The Generation Gap
All in the Family aired in January of 1971 and centered around the Bunker family who lived in a home located at 704 Houser Street in Queens, New York. Archie Bunker, a dock foreman for the Prendergast Tool and Dye Company was the main character and was televisions most famous bigot, loud-mouth and downright rude. Edith Bunker ("Dingbat") was his somewhat dizzy wife who put up with Archie. Also living in the Bunker household were Archie and Edith's daughter, Gloria, and her husband Mike, or "Meathead" who was an unemployed college student. The stories revolved around many controversial topics including, rape, sex, homosexuality, death, and other topics that were relevant to the 1970's, especially political strife and inflation. Other frequent cast members include, the black neighbors, the Jeffersons and The Lorenzos. In 1975, Gloria had a son, Joey, and three years later in 1978, Gloria, Mike and Joey moved away to California, leaving Edith and Archie alone. In season one, episode six; Gloria comes home from the doctor with some news: she's pregnant. This leads to a big argument between Archie and Mike so Mike decides to quit school and move out. Archie doesn't believe him that is until Mike gets a job in Detroit and plans on moving there. However, plans for a move are suddenly halted when Gloria suffers a miscarriage. In season four, episode four; Gloria comes home from the doctor with some news: she's pregnant. This leads to a big argument between Archie and Mike so Mike decides to quit school and move out. Archie doesn't believe him, which is until Mike gets a job in Detroit and plans on moving there. However, plans for a move are suddenly halted when Gloria suffers a miscarriage. In season six, episode eleven; Thanksgiving dinner becomes a family battleground when Archie discovers that Mike and Gloria don't want to impose the family's religious beliefs on their baby. The argument quickly extends throughout the whole dinner with Archie insisting that the baby should attend Sunday school, while Mike and Gloria want their child to decide for itself. In the television show, All in the Family, there is a prominent generation gap between Archie and his wife and their daughter Gloria, conflicts that stem from this gap are political, social and cultural. Archie and Edith represent the older generation, raised around the time of the Depression and the World War II. The generations fight all the time, about the war in Vietnam, sexual attitudes, race, religion, and woman’s roles. Gloria and Michael both reject both Archie’s head-man of the family. In season one episode six, “pregnant”, Archie is portrayed sitting in his chair reading the newspaper and you can clearly see he has his own opinion on today’s news because he puts his tongue out. Mike makes a comment to Archie about the Chicanos and Archie says; “Ah, who cares, what’s in the name anyhow, eh? In my day nobody went around calling themselves Chicanos, Mexican Americans, Afro Americans, we was all Americans.” This supports the fact that over generations, racial issues have changed and today, everyone is seen as different according to their race. The Article; Archie Bunker’s Bigotry: A Study in Selective Perception and Exposure by Neil Vidmar and Milton Rokeach, it indicates Archie is a “bigot, domineering, rigid, loud, and that he mistreats his wife.” When Archie is greeted by his wife, Edith, he immediately demands dinner which tells us Edith’s position in the house-she provides the food for her husband. Patricia Hill Collins says in her article that, “Such families have a specific authority structure; namely, a father-head earning an adequate family wage, a stay-at home wife, and children.” In season four episode four, “Archie and the kiss”, Archie comes home after a hard day’s work and slams the door. Mike complains and Archie says; “When I come home after a hard day’s work, that means I’ve been...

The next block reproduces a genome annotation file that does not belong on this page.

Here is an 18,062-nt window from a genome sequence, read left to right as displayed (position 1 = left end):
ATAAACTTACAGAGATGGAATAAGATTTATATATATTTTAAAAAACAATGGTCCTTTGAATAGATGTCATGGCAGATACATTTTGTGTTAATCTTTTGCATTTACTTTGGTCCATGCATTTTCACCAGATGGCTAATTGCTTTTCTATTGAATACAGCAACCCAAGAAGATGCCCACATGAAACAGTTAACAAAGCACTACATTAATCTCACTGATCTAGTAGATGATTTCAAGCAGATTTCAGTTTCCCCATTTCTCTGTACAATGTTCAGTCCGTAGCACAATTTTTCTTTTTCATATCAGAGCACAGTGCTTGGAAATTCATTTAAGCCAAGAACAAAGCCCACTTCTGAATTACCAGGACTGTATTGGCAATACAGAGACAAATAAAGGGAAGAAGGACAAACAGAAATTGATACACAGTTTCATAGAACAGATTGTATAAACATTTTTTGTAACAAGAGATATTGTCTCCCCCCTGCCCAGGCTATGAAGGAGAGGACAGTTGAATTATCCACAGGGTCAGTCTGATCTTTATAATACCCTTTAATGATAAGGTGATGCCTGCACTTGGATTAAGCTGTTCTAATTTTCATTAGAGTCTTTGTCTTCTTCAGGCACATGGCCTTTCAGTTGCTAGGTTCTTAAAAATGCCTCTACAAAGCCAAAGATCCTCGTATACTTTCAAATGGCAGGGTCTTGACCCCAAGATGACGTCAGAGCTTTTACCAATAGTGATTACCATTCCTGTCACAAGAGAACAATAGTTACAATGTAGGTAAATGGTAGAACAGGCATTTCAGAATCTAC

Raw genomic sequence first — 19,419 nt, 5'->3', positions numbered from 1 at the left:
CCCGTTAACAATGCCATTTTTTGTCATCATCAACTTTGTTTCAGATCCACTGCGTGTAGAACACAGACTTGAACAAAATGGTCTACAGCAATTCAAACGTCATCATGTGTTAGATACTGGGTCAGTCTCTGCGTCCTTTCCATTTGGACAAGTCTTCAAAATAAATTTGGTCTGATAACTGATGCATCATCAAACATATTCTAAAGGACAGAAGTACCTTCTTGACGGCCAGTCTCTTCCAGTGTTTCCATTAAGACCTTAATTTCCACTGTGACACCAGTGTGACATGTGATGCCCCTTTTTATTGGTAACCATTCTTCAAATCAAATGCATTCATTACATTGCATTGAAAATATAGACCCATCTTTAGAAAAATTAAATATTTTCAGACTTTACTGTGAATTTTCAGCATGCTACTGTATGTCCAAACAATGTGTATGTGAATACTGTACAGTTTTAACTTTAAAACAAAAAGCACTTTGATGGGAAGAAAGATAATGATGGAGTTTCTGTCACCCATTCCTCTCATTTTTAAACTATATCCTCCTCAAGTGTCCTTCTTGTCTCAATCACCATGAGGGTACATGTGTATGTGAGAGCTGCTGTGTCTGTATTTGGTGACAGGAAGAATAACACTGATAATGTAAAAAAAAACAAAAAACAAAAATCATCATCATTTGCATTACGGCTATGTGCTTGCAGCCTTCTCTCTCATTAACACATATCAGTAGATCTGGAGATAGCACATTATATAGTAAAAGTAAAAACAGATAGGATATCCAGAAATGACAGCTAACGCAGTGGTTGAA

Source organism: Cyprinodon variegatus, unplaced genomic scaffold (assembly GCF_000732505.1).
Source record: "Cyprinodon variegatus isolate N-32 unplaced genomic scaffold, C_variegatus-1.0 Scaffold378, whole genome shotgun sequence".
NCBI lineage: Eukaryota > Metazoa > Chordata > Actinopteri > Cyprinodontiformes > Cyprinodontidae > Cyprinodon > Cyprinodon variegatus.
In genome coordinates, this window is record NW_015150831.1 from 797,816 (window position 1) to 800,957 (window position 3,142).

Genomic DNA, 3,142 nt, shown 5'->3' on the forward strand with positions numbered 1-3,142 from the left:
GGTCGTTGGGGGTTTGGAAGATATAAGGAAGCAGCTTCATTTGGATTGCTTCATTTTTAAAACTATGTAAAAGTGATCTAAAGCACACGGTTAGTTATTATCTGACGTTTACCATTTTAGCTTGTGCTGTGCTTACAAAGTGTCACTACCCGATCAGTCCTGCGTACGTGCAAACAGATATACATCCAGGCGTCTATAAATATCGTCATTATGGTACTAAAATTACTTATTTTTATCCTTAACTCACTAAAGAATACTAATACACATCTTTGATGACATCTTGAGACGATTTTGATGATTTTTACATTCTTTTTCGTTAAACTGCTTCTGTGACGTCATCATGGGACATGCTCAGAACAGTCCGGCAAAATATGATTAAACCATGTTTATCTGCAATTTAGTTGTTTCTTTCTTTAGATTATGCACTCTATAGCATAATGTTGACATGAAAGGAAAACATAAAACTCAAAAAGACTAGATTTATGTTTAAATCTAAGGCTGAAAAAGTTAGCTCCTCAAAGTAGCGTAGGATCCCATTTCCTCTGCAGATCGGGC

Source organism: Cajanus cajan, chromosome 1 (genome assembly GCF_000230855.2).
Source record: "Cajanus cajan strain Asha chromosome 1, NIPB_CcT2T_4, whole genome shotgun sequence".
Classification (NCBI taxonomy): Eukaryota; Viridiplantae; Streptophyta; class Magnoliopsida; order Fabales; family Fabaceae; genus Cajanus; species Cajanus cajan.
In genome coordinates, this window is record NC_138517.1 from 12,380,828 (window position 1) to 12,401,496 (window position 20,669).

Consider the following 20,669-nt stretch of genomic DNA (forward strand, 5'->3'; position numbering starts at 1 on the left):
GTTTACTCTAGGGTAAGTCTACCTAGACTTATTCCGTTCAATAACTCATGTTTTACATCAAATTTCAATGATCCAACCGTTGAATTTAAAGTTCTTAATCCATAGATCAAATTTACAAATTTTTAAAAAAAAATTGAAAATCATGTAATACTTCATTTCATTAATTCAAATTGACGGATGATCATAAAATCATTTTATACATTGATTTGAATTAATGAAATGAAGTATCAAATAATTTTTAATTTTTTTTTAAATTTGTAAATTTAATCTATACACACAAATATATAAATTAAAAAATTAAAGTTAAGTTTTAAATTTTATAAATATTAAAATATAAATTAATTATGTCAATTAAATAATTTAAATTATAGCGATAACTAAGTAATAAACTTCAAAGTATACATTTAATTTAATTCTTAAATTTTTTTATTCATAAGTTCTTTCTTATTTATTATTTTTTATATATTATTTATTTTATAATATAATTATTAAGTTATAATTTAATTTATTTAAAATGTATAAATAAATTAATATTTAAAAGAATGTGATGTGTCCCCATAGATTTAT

Cited: Yorkin, Bud, and Norman Lear, prods. "Gloria 's Pregnancy." All in the Family. CBS. 12 Jan. 1971. Television.
Yorkin, Bud, prod. "Archie and the Kiss." All in the Family. CBS. 12 Jan. 1971. Television.
Yorkin, Bud, prod. "The Little Atheist." All in the Family. CBS. 12 Jan. 1971. Television.
Collins, Patricia Hill. "It 's All in the Family: Intersections of Gender, Race and Nation." Border Crossings: Multicultural and Postcolonial Feminist Challenges to Philosophy 13.3 (1998): 62-82. Print.
Vidmar, Neil, and Milton Rokeach. "Archie Bunker 's Bigotry: A Study in Selective Perception and Exposure." Journal of Communication 24.1 (1974): 36-47. Print.
Kutulus, Judy. "Who Rules the Roost?" The Sitcom Reader. New York: State University of New York, 2005. 49-59. Print.
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